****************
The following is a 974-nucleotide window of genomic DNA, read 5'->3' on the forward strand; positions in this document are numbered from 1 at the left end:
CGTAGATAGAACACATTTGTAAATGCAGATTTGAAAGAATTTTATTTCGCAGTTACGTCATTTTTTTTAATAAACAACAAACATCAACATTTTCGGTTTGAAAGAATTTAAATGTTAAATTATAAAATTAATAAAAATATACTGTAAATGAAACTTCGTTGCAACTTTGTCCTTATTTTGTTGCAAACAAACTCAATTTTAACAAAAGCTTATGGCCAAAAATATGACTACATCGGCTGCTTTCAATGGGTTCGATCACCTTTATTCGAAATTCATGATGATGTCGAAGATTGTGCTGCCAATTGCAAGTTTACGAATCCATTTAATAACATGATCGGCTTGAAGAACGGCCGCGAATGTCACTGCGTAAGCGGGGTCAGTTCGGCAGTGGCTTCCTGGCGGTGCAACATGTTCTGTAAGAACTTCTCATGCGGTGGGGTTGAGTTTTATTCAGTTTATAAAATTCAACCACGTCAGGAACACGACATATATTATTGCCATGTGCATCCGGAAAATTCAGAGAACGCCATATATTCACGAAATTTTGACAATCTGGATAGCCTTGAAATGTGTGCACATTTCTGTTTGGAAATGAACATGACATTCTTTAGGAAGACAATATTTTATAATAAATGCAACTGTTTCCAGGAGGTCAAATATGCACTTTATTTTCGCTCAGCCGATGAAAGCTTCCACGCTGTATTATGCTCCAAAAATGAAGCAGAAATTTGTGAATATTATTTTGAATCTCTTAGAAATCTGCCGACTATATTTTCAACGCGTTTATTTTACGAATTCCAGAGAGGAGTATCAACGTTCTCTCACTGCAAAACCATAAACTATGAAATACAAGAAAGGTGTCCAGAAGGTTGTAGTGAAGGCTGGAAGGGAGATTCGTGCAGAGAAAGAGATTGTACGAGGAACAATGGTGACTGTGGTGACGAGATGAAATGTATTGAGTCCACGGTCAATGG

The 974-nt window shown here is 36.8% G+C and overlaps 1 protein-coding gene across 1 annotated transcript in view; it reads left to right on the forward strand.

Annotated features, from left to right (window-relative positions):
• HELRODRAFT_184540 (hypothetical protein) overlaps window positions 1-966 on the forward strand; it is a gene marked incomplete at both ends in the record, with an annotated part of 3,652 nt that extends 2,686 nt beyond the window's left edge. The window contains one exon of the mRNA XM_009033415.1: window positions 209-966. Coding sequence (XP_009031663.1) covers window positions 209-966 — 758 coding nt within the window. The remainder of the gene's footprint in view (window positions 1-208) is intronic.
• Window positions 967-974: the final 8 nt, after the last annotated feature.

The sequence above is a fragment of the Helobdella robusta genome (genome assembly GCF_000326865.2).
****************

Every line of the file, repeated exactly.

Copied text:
The following is a 974-nucleotide window of genomic DNA, read 5'->3' on the forward strand; positions in this document are numbered from 1 at the left end:
CGTAGATAGAACACATTTGTAAATGCAGATTTGAAAGAATTTTATTTCGCAGTTACGTCATTTTTTTTAATAAACAACAAACATCAACATTTTCGGTTTGAAAGAATTTAAATGTTAAATTATAAAATTAATAAAAATATACTGTAAATGAAACTTCGTTGCAACTTTGTCCTTATTTTGTTGCAAACAAACTCAATTTTAACAAAAGCTTATGGCCAAAAATATGACTACATCGGCTGCTTTCAATGGGTTCGATCACCTTTATTCGAAATTCATGATGATGTCGAAGATTGTGCTGCCAATTGCAAGTTTACGAATCCATTTAATAACATGATCGGCTTGAAGAACGGCCGCGAATGTCACTGCGTAAGCGGGGTCAGTTCGGCAGTGGCTTCCTGGCGGTGCAACATGTTCTGTAAGAACTTCTCATGCGGTGGGGTTGAGTTTTATTCAGTTTATAAAATTCAACCACGTCAGGAACACGACATATATTATTGCCATGTGCATCCGGAAAATTCAGAGAACGCCATATATTCACGAAATTTTGACAATCTGGATAGCCTTGAAATGTGTGCACATTTCTGTTTGGAAATGAACATGACATTCTTTAGGAAGACAATATTTTATAATAAATGCAACTGTTTCCAGGAGGTCAAATATGCACTTTATTTTCGCTCAGCCGATGAAAGCTTCCACGCTGTATTATGCTCCAAAAATGAAGCAGAAATTTGTGAATATTATTTTGAATCTCTTAGAAATCTGCCGACTATATTTTCAACGCGTTTATTTTACGAATTCCAGAGAGGAGTATCAACGTTCTCTCACTGCAAAACCATAAACTATGAAATACAAGAAAGGTGTCCAGAAGGTTGTAGTGAAGGCTGGAAGGGAGATTCGTGCAGAGAAAGAGATTGTACGAGGAACAATGGTGACTGTGGTGACGAGATGAAATGTATTGAGTCCACGGTCAATGG

The 974-nt window shown here is 36.8% G+C and overlaps 1 protein-coding gene across 1 annotated transcript in view; it reads left to right on the forward strand.

Annotated features, from left to right (window-relative positions):
• HELRODRAFT_184540 (hypothetical protein) overlaps window positions 1-966 on the forward strand; it is a gene marked incomplete at both ends in the record, with an annotated part of 3,652 nt that extends 2,686 nt beyond the window's left edge. The window contains one exon of the mRNA XM_009033415.1: window positions 209-966. Coding sequence (XP_009031663.1) covers window positions 209-966 — 758 coding nt within the window. The remainder of the gene's footprint in view (window positions 1-208) is intronic.
• Window positions 967-974: the final 8 nt, after the last annotated feature.

The sequence above is a fragment of the Helobdella robusta genome (genome assembly GCF_000326865.2).